How does that kind of conflict affect team performance?

Greer: In the 2018 paper in the Journal of Applied Psychology, my coauthors and I showed that on average, hierarchy causes power struggles and personal conflicts and can thereby undermine team performance. In other research, we found that 70% of the time peer disputes turned into personal conflicts and power struggles.2 This was really bad for the teams’ productivity as well as for the employees’ happiness.

Given the potential problems, what can companies do?

Greer: Managers need to be smarter about how they use hierarchy. Good leaders know how to flex — to use hierarchy to get things done but also to flatten the organization when they want workers to be creative. The Navy SEALs have an excellent approach: When they’re on the ground, there’s a clear chain of command. If their commander says, “Get out now,” there’s no playing devil’s advocate — no one argues. You listen and you fall into rank.

But once they go back to the base to debrief, Navy SEALs literally take their stripes off at the door. When they sit down, everybody’s equal and has a voice. This is important because one person on the team might have noticed something really critical that nobody else saw, which could inform their plans for the next assignment. So they flatten out; they share ideas. Then they go back outside, put on their stripes and uniforms, and literally fall into rank again.

I spent the last half year or so studying startups to see if there were companies that had effective ways of flexing as well. These were early-stage tech companies, representing both B2B and B2C business models. Many of them just accepted hierarchy, while others were resigned to being flat and chaotic. But some of the best-managed companies were able to flex the hierarchy fluidly. Day to day and meeting to meeting, I saw managers who could make the team hierarchical but also flatten it when they needed to. I think realizing how to manage that duality — and allow for autonomy — is at the heart of this. At the end of the day there needs to be a leader, but it doesn’t mean every interaction is hierarchical.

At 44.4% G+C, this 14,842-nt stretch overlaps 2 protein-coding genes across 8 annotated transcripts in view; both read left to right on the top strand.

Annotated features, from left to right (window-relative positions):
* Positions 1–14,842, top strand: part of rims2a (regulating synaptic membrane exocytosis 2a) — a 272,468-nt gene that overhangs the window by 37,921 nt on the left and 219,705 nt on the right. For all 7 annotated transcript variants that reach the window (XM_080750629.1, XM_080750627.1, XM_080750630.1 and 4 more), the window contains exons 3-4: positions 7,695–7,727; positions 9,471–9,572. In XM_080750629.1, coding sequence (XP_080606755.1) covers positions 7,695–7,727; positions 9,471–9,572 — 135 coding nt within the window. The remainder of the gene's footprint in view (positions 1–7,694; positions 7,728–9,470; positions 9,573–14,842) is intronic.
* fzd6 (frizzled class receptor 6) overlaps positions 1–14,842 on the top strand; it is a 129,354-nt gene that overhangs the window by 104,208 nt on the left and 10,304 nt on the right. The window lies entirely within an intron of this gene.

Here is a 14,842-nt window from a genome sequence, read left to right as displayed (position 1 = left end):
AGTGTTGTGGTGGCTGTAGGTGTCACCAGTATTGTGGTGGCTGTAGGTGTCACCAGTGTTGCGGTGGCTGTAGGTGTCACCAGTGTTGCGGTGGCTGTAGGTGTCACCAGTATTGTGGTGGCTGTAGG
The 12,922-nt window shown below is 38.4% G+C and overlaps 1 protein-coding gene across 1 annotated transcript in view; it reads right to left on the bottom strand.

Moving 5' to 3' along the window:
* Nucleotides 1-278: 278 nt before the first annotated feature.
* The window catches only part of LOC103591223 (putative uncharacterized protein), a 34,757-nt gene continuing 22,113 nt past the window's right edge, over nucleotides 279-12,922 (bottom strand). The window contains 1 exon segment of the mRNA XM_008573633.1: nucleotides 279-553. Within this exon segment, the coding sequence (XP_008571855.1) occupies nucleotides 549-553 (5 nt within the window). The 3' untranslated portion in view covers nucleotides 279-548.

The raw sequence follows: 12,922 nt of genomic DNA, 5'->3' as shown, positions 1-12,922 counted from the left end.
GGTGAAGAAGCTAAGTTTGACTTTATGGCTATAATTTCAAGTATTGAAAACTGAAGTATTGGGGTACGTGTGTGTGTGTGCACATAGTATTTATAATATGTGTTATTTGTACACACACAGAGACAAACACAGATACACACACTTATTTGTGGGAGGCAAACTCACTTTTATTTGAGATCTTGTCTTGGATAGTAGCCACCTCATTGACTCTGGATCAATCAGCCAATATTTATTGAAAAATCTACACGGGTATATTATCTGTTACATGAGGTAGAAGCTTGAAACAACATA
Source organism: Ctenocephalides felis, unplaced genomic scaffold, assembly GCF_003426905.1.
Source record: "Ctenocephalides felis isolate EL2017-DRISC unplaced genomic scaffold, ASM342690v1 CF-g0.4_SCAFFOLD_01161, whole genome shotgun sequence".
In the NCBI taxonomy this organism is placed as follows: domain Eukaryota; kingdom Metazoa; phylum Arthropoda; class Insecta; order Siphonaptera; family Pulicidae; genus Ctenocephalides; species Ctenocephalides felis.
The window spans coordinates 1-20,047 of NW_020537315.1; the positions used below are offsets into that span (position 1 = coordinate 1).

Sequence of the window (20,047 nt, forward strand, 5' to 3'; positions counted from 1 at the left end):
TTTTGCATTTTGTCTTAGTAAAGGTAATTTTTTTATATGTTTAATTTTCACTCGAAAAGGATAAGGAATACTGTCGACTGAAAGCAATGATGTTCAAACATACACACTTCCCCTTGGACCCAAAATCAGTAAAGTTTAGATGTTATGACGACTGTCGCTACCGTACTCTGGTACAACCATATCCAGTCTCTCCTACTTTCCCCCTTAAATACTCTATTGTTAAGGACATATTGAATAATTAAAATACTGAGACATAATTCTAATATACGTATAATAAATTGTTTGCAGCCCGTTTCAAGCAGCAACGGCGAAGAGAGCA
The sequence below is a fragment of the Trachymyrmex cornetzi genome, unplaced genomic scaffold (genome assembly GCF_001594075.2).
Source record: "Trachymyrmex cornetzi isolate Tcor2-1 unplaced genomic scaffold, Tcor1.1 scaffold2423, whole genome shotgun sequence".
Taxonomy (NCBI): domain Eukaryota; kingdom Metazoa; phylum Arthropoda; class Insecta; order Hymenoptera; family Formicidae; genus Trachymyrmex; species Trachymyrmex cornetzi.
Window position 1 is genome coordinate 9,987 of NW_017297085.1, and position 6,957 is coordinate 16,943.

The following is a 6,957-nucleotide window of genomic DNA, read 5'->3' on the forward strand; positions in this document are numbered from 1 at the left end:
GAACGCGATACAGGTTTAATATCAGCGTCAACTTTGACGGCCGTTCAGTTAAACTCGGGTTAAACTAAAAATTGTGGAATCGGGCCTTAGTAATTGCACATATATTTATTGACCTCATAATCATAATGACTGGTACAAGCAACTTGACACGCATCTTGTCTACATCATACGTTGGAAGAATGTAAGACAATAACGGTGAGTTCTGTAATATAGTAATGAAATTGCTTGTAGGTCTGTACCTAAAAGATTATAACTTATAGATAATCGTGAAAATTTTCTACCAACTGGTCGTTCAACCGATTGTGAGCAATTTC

Are there special skills managers need to learn?

Greer: Companies are realizing that to do hierarchy well, they really need to invest in leadership development. Even startups realize that leadership is a set of behavioral tools that can be learned.

A lot of the companies are also experimenting with different types of structures, where project teams are flatter but report regularly to a panel of internal company advisers (as opposed to leaders). The trouble is that a lot of these experiments are not data driven. They don’t collect large-scale data to see whether the infrastructure actually works.

One experiment that has received a fair amount of exposure is known as holacracy. It was introduced by management at Zappos, the online shoe retailer, in 2013, where it was used to scale back hierarchy in favor of flat, cross-functional groups. In the course of the experiment, Zappos discovered that it needed an elaborate rule book to guide people on how to use the holacratic method. In fact, it was much more complicated than the hierarchy they’d started off with. When the CEO, Tony Hsieh, gave employees the option of accepting the new system or leaving the company, one-third of them walked out.3 Since then, Zappos has made a bunch of changes but has maintained some aspects of the system. Although I think ideas like holacracy have value, in my view imposing rigid schemes is the wrong way to go.

As for other approaches, there are aspects of agile that have shown promise. But companies still need to figure out how to allow for moments of hierarchy. Members of agile teams still need to coordinate and find ways to resolve conflicts. Even if you’re not using hierarchy, you always need a decision-making role. The question is, how can you encourage working together and coordination in a simple and elegant manner?

So where does this leave managers? Do they keep looking for good alternatives to hierarchy or focus on the flexible flattening you’ve described?

Greer: Until we have an alternative model that is established and has been shown to work, the simplest and safest approach for companies is to use hierarchy but also to train leaders to use it well: to be able to flex and adapt how they use it. This means selecting leaders who have the skill sets to foster teams that are empowered and hierarchical, while training both leaders and teams on how to adapt the hierarchical structure to handle the demands.



* This article was originally published here

No comments